6. The Importance of Obtaining International Health Insurance

To many expats living and working abroad, the local healthcare system is usually not the best choice. The cost of using private medical care is usually very high in many parts of the world or you may be living in a country where medical care is inadequate and you may need to see medical care regionally or globally – sometime you may have to be evacuated. Either way, a large medical bill can wipe out your investments and put your financial future in peril.

With an appropriate international medical plan in place, many individual expats and their families are covered worldwide (except in the USA unless you add it as optional benefit). International health insurance plan provides day-patient care and full hospital coverage, extensive cancer coverage, maternity and baby care (conditions may apply), dental & vision care and international medical evacuation and repatriation. This is especially important for expats going to visit rural area in some less developed countries.

Expat Financial offers independent advice, solutions and ongoing service and support to clients around much of the world and we have extensive experience in sourcing medical cover for individual expats and expat employers worldwide. We can source plans from large and secure global insurance companies with excellent global service and support.

If you have questions about international medical insurance plans we offer to individual expats or your company requires a global expatriate group insurance plan, please contact us or complete the quote form. We look forward to hearing from you soon.

Future Expat Employee Trends for Expatriate Employers

expat employees

Cigna has recently released a detailed study on expatriate trends for global employers with the National Foreign Trade CouncilCigna Global Benefits surveyed employees on how they felt about the benefits offered by expat employees – such as housing, income, taxation, education and of course insurance. This is very valuable for global mobility managers because Cigna set up anonymous feedback from the employees for candid feedback from over 100 countries. We wanted to summarize the findings from an expat insurance specialist perspective and provide our insights and opinions for our expat clients and prospective clients around the world.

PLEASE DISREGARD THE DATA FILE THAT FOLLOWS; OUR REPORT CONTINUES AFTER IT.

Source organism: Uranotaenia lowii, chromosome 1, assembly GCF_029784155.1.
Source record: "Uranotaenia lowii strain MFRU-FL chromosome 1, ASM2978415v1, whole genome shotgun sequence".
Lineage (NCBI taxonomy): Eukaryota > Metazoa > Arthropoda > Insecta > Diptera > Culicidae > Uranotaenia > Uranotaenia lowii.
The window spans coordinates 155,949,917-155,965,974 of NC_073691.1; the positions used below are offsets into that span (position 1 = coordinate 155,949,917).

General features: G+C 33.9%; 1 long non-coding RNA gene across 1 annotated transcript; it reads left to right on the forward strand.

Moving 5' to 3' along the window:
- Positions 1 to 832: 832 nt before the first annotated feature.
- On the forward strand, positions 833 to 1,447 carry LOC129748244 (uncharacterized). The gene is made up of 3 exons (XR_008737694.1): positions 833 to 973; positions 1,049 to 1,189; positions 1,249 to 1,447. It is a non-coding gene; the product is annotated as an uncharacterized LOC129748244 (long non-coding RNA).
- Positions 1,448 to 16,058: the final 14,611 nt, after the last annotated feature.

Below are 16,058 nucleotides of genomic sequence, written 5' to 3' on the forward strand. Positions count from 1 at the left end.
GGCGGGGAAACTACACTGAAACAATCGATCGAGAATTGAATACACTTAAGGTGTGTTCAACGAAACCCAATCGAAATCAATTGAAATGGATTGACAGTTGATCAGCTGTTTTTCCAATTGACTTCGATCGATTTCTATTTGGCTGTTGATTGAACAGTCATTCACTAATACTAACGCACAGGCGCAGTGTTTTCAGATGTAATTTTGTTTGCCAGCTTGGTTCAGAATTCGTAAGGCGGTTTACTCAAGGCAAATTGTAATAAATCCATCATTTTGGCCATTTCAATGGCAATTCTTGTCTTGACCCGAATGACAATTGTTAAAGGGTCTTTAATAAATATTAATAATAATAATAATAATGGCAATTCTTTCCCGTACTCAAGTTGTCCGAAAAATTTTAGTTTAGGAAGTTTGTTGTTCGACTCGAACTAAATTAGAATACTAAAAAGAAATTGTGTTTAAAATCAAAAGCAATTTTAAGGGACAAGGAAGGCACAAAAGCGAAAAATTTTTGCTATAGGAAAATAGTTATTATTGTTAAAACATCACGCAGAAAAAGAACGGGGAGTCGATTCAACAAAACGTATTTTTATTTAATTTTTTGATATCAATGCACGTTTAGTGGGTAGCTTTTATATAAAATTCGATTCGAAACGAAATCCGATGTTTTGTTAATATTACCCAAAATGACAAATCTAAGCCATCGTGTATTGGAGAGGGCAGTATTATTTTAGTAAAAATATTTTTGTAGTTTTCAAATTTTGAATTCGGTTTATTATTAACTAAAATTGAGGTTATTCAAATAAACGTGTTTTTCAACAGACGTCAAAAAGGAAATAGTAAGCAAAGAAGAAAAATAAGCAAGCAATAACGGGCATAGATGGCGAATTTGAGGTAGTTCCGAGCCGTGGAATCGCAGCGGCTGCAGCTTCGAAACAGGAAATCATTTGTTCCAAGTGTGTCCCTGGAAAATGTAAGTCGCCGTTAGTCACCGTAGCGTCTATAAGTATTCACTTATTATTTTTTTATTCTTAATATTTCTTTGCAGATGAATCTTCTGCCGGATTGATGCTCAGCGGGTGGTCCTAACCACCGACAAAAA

Global Mobility Changes

Global mobility has been changing over the past ten years, including how expat employers are supporting female expats. Many female expats are not feeling well served by their employers. Cigna also noted how the internet has really changed the communication between expats and employers over the past decade. However, what’s remained consistent is that the number of US expatriates is going down, probably because American expats are considered expensive employees. They are definitely more expensive to insure as they require global coverage including in the United States.

Additionally, more and more expats being sent abroad to developing and third world destinations and less to well-developed markets such as Europe. Asia and Africa have also been key destinations for expats in 2017. This creates more complexity for expat employers when sending people to third world locations such as Lagos or Cambodia.

What do Expats Value? 

In the study, expats noted that before they took on an expat assignment, what they valued the most was:

  • Relocation Services
  • Settlement Services
  • Medical preparedness

When expatriates were going to a location, they found that overall assignment preparedness was crucial, mainly since the cost of a failed assignment can be up to 4 times their salary.

Expat Communication is Critical

The study also found that expat employees had some insights on communications. Many expats felt that employers did not communicate often enough with them before going overseas. Incomee was a key part of communications, but also moving arrangements and medical benefits when living abroad. Expats wanted to know more about how to live in a new location, restaurants, exercise, safety and of course where they can obtain medical assistance. Providing a list of hospitals that the expat medical plan has a direct relationship to is something our firm sees as a secure communication to provide as top-flight medical providers such as Cigna have this all online for free.

Added Value for Expats is Important